The Standesherren came from former ruling houses whose sovereign status had been reduced or eliminated during the turmoil accompanying the Napoleonic Wars and the breakup of the Holy Roman Empire. The process began with the Peace of Luneville in 1801 when Napoleon emerged victorious against the Second Coalition led by Austria. The left bank of the Rhine was ceded to France, dispossessing many smaller German ruling families. Later, by the so-called Reichsdeputationshauptschluß (Imperial Decree) of 1803, several of the ruling houses who had lost possessions were compensated using church properties that had been secularized by the same edict.
During this period, roughly 1801 until 1815, the number of political entities within the boundaries of the old Holy Roman Empire who claimed sovereign status shrank from approximately 300 to thirty. Many of the old ruling houses were "mediatized," that is, placed under the sovereignty of other rulers. These houses had lost much of their real power, but retained the prestige and late-feudal privileges associated with ruling sovereigns.
The story of the Standesherren is quite complex and beyond the scope of this history to explore in detail. But this much is certain: by virtue of their numbers and the pivotal role they played from the beginning, the Standesherren stood in the forefront of the Society. Nearly everyone of consequence in the Society (excluding certain officials in Texas) came from their ranks.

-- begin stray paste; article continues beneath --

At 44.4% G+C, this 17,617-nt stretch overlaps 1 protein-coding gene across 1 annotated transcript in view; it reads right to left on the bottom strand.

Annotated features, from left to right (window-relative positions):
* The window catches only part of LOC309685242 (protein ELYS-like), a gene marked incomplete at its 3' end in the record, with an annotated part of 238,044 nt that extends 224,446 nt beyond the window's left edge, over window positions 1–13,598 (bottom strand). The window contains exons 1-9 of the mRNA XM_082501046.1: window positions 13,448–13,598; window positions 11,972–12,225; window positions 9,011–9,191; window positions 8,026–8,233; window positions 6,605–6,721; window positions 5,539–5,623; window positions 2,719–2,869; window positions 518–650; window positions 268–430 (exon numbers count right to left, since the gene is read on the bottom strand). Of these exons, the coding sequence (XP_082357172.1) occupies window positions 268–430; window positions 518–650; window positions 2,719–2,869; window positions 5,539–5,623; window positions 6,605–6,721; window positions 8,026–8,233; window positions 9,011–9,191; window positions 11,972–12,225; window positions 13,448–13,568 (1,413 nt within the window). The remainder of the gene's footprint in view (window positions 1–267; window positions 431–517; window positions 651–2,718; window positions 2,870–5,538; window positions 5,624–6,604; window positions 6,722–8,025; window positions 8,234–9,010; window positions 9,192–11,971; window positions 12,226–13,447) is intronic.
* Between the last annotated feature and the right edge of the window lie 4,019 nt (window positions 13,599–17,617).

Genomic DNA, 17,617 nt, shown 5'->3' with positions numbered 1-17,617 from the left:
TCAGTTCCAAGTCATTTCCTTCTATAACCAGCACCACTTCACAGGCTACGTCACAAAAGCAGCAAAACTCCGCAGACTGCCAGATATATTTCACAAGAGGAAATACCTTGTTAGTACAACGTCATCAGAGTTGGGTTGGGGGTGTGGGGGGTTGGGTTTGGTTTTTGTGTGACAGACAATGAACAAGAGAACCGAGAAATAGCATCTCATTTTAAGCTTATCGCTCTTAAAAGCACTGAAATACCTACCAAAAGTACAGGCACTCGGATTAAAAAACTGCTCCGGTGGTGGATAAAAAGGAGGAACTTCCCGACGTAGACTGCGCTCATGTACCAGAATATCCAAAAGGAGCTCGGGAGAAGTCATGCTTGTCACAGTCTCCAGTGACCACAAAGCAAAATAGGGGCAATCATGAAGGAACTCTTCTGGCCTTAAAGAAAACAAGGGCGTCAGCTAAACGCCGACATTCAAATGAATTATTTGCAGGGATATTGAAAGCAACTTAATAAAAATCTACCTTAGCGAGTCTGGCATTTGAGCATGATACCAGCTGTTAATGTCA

It is also certain that they were conscious of their unique position in German society, and that this awareness goes a long way to explain their interest in underwriting a colonization scheme for Texas.
By the 1840s, two thoughts appeared to preoccupy the Standesherren as a group: on the one hand, they sought to preserve the considerable privileges they still enjoyed; on the other hand, they felt driven to carve for themselves a new role that would justify these privileges. Apparently some saw in Texas a fertile field for a grand and magnificent endeavor which would help to revive the prestige of the Standesherren even as it served a pressing national need and remunerated its organizers handsomely. Count Castell put it succinctly when he wrote in July 1845 that "the Society wanted to create something grand in order to be able to say to itself, that is our work."
The number of Germans leaving their homeland had grown steadily since the end of the Napoleonic wars. Indeed, the exodus had taken on such proportions that it rivaled the Völkerwanderungszeit, the great movement of Germanic peoples in the fifth through the ninth centuries, which had fundamentally altered the face of Europe. In 1845, for example, about 56,000 Germans left their homeland. In the nineteenth century as a whole, nearly five million Germans came to the United States.
Excerpted from Nassau Plantation by James C. Kearney Copyright © 2010 by James C. Kearney. Excerpted by permission of University of North Texas Press. All rights reserved. No part of this excerpt may be reproduced or reprinted without permission in writing from the publisher.